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Lean Sideways or Up, and then Down

Sheryl Sandberg has become internationally famous in 2013 (and even more fabulously wealthy than she was before) by publishing her bestselling book, Lean In. Corporate women everywhere are now encouraged to perambulate on a perpetual forward pitch, which adds even more difficulty to the challenge of wearing pumps every day.  One is tempted to accessorize with a rescue helicopter dangling a safety wire.

Awesomely, this is from:
On the one hand, I love that we are talking about equality for women again
  • It isn't as though we really succeeded completely before we gave up on Second Wave Feminism, even from a legal perspective. Seriously, the US wouldn't pass the Equal Rights Amendment?  What (medieval) century do we live in here?
  • And clearly, we are even further behind culturally than legally, when we see that women in the US can be making 80 cents to men's dollar in wages for the same job, on average, without laws being violated. 
  • And 20 years after 50% of the annual US college degrees began to go to women, only 8% of corporate executives are women.  It seems as though something is still wrong here.
So huzzah to Sheryl Sandberg for ushering in Wave Three Feminism! (or Wave Four, if indeed, as alleged by Wikipedia and others, there has been a Wave Three I have missed, somehow).  We are women, hear us roar.

On the other hand, I worry that most of Sandberg's advice is counter-productive for all but a small, select, group of her large reader base.  Her book seems just right for top executives like herself, looking to go still higher.  But many people who are discussing Sandberg over lasagne at their book club even as we speak are people who graduated from college with high hopes in the 1980s, but who have now been stuck for a decade or two (or three), crawling slowly up through the ranks in middle management positions. For us, the research shows, "leaning in" aggressively is not really going to help very much.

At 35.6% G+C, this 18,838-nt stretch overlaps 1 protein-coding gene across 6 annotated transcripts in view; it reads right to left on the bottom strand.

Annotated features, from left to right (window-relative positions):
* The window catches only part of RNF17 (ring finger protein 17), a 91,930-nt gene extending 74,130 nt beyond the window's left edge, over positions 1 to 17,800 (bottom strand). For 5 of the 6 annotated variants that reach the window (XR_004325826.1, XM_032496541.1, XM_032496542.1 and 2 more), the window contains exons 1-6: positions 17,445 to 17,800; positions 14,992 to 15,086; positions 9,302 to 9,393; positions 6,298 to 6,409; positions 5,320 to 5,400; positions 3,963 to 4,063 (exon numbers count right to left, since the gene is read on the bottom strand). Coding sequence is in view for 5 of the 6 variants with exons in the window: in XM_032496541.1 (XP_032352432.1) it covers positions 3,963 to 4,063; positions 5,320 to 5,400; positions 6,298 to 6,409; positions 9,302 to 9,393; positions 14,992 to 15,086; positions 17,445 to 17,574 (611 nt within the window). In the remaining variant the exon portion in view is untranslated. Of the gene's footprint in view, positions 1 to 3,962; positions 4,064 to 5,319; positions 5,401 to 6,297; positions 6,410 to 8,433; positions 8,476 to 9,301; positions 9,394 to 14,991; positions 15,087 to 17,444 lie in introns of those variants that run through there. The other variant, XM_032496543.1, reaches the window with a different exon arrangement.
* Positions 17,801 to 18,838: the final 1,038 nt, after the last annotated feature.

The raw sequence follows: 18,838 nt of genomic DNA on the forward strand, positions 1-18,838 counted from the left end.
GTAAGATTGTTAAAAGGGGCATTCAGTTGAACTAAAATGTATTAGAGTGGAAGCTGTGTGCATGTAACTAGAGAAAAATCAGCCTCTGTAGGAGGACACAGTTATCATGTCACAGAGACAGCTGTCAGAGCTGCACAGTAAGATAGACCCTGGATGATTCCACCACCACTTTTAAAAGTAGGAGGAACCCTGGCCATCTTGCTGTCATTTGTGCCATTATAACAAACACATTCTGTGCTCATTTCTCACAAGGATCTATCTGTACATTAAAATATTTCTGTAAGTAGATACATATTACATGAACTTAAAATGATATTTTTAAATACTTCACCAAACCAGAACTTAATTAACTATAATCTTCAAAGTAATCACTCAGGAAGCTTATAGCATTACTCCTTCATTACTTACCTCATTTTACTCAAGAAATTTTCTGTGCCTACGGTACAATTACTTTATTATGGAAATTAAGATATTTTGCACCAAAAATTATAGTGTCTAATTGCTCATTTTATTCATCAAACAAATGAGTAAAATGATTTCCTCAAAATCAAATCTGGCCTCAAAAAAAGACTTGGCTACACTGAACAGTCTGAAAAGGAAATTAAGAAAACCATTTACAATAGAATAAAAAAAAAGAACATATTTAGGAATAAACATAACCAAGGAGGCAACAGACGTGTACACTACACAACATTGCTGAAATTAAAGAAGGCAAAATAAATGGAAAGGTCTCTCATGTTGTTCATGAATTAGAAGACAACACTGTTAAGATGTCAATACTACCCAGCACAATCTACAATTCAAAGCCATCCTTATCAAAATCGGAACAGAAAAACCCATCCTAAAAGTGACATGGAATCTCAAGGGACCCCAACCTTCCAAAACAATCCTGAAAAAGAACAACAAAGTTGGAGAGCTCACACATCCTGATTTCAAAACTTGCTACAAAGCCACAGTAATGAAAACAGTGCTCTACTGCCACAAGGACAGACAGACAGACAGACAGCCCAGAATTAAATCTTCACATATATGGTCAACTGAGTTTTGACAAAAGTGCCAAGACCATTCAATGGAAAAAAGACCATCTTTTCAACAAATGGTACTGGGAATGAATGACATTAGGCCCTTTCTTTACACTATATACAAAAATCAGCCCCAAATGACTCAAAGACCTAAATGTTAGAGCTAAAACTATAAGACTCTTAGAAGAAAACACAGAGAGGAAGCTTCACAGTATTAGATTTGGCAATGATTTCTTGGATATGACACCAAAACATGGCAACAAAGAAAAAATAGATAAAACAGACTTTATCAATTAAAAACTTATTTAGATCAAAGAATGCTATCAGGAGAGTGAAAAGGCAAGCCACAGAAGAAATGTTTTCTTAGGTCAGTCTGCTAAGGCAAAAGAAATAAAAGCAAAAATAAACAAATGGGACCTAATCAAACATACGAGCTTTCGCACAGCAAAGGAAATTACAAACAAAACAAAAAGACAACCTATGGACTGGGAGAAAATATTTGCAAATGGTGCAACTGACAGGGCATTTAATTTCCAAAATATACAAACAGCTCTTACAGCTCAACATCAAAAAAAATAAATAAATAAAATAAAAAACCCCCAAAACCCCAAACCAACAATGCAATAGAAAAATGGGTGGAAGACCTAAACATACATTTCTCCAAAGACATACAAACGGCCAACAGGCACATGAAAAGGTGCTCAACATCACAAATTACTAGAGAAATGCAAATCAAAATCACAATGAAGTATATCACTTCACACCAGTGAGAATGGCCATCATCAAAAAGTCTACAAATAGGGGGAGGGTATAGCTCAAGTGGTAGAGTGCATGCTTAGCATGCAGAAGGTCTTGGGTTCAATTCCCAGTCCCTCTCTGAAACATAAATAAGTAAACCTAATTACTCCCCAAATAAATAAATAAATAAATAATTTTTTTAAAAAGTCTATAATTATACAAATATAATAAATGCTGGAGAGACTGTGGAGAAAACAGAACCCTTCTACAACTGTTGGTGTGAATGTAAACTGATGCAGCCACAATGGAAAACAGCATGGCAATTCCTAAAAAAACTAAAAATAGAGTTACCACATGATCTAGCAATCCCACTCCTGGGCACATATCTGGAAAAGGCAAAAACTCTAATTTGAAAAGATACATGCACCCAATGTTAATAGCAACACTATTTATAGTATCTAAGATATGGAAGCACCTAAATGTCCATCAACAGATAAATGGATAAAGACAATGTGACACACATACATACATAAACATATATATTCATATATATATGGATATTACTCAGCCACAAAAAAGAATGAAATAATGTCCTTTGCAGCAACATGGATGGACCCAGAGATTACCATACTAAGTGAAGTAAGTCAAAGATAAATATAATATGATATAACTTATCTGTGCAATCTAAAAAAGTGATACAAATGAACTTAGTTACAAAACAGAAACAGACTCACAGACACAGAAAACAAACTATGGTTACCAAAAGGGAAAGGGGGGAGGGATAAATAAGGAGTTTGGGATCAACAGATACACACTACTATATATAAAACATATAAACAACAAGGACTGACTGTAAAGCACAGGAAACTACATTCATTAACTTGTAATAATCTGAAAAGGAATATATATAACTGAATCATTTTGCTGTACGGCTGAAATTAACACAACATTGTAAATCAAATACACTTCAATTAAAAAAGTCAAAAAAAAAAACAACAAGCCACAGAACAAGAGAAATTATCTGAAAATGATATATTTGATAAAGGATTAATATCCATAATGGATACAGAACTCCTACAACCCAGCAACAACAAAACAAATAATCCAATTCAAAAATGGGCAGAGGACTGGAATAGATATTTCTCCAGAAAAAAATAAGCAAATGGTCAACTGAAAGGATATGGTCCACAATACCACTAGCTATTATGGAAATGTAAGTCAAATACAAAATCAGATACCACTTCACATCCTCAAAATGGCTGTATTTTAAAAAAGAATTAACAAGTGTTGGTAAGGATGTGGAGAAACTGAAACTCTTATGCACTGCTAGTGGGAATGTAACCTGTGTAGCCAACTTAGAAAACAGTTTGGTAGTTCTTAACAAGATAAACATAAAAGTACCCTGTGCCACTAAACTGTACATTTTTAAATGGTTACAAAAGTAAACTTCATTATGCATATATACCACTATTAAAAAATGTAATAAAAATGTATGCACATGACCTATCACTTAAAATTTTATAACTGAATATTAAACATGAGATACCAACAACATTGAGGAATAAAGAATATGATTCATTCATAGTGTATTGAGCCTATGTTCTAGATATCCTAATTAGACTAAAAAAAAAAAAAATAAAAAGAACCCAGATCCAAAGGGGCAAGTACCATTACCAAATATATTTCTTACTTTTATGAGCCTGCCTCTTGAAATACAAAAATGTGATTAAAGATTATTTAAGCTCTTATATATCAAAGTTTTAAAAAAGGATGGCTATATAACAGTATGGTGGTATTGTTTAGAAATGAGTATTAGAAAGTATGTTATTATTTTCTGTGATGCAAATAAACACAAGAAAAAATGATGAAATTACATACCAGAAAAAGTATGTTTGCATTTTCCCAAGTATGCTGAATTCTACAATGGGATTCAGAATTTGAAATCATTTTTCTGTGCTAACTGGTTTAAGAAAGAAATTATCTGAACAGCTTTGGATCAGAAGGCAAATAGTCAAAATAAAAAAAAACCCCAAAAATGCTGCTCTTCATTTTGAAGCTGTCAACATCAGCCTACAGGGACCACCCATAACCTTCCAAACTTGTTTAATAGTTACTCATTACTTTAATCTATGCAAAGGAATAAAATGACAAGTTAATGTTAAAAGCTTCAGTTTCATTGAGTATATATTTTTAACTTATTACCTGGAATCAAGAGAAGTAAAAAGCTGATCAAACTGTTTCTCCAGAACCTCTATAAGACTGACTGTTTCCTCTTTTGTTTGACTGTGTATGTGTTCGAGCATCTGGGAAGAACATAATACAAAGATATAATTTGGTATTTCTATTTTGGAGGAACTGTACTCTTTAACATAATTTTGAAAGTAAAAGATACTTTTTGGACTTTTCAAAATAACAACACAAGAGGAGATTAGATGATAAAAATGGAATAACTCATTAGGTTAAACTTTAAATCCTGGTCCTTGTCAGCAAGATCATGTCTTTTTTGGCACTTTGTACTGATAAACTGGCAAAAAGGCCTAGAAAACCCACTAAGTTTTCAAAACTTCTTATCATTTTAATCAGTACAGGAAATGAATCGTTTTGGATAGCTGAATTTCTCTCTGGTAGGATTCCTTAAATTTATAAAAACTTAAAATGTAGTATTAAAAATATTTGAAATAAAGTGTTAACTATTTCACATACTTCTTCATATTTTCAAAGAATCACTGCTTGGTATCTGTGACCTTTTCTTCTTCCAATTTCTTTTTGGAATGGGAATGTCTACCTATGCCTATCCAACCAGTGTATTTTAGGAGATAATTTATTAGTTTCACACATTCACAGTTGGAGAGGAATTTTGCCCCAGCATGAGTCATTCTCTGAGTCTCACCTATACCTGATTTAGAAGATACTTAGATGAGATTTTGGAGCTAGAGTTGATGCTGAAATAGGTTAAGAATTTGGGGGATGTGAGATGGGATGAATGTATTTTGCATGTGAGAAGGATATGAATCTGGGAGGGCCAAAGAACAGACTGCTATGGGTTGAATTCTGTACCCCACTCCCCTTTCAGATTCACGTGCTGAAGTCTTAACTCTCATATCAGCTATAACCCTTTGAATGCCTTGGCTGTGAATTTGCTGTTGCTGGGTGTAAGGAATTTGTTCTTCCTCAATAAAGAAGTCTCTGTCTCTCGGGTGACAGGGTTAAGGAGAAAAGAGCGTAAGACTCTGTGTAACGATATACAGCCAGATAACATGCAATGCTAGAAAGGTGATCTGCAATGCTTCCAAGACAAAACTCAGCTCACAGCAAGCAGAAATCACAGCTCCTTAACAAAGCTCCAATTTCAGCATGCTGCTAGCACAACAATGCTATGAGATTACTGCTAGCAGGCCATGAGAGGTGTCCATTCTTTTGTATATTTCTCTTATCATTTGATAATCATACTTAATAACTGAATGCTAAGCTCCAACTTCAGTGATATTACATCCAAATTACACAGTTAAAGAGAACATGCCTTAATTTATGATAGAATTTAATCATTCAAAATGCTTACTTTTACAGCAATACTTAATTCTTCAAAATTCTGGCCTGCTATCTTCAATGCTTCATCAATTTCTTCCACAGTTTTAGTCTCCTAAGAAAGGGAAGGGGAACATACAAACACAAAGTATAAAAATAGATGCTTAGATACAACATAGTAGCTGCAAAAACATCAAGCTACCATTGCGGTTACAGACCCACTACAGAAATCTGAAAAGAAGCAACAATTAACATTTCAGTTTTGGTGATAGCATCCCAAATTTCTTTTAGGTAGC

Think for a moment.  Sandberg posits that we women are exacerbating our cultural disadvantages by being insufficiently pushy and tenacious. She says we need to:
  • get our partners to shoulder their share of the housework and childcare, 
  • take our seat at the executive table, and 
  • "not leave until we leave," which is to say, aggressively take on showy new challenges right up until we go into labor.
To whom does this list apply?  Women:
  • Young enough to be concerned about housework and small children, but old enough to be thinking about joining their company's upper echalons of executive management.
  • Executive enough to be taking on showy challenges, but still taking home a low enough salary that housework and childcare could only be done by nuclear family members, not hired housekeepers or nannies.
  • Pushy enough to plop themselves at the executive table, but still appealing enough not to be kicked right back to the (large number of) middle management table(s), along with the other thousands of men and women who would like to crash the executive conversation.
If there is an appropriate audience for this book, and you disregard the red herrings about being young and worrying mostly about childcare and housework, the target demographic is composed people who are already executives, and who are looking to move up and become C-level executives or corporate board members.  And I'm glad Sandberg has written this book for this market.  Women at the C-level and on corporate boards are the least well represented of all.